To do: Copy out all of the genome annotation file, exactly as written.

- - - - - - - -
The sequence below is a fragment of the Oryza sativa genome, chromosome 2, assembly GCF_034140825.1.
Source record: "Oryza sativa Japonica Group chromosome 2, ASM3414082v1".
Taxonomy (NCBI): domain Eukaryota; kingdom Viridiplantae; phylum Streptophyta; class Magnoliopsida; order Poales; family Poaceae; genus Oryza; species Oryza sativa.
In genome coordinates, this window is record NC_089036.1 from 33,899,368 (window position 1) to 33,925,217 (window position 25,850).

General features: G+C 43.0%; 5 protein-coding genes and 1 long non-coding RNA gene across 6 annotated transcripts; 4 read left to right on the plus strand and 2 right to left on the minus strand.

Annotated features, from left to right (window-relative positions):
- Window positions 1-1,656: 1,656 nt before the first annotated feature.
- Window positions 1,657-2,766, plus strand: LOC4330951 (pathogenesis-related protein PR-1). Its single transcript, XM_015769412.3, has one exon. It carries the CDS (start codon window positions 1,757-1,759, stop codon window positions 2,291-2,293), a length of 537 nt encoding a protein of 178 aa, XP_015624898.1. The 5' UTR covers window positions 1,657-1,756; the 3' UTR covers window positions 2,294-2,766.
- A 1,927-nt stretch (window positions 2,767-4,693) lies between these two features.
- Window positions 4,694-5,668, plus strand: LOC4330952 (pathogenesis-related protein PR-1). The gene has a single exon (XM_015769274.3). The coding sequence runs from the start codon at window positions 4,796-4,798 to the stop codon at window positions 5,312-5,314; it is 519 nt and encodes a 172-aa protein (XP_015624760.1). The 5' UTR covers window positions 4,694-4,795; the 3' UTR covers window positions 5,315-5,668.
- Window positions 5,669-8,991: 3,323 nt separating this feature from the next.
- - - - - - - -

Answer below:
The sequence below is a fragment of the Oryza sativa genome, chromosome 2, assembly GCF_034140825.1.
Source record: "Oryza sativa Japonica Group chromosome 2, ASM3414082v1".
Taxonomy (NCBI): domain Eukaryota; kingdom Viridiplantae; phylum Streptophyta; class Magnoliopsida; order Poales; family Poaceae; genus Oryza; species Oryza sativa.
In genome coordinates, this window is record NC_089036.1 from 33,899,368 (window position 1) to 33,925,217 (window position 25,850).

General features: G+C 43.0%; 5 protein-coding genes and 1 long non-coding RNA gene across 6 annotated transcripts; 4 read left to right on the plus strand and 2 right to left on the minus strand.

Annotated features, from left to right (window-relative positions):
- Window positions 1-1,656: 1,656 nt before the first annotated feature.
- Window positions 1,657-2,766, plus strand: LOC4330951 (pathogenesis-related protein PR-1). Its single transcript, XM_015769412.3, has one exon. It carries the CDS (start codon window positions 1,757-1,759, stop codon window positions 2,291-2,293), a length of 537 nt encoding a protein of 178 aa, XP_015624898.1. The 5' UTR covers window positions 1,657-1,756; the 3' UTR covers window positions 2,294-2,766.
- A 1,927-nt stretch (window positions 2,767-4,693) lies between these two features.
- Window positions 4,694-5,668, plus strand: LOC4330952 (pathogenesis-related protein PR-1). The gene has a single exon (XM_015769274.3). The coding sequence runs from the start codon at window positions 4,796-4,798 to the stop codon at window positions 5,312-5,314; it is 519 nt and encodes a 172-aa protein (XP_015624760.1). The 5' UTR covers window positions 4,694-4,795; the 3' UTR covers window positions 5,315-5,668.
- Window positions 5,669-8,991: 3,323 nt separating this feature from the next.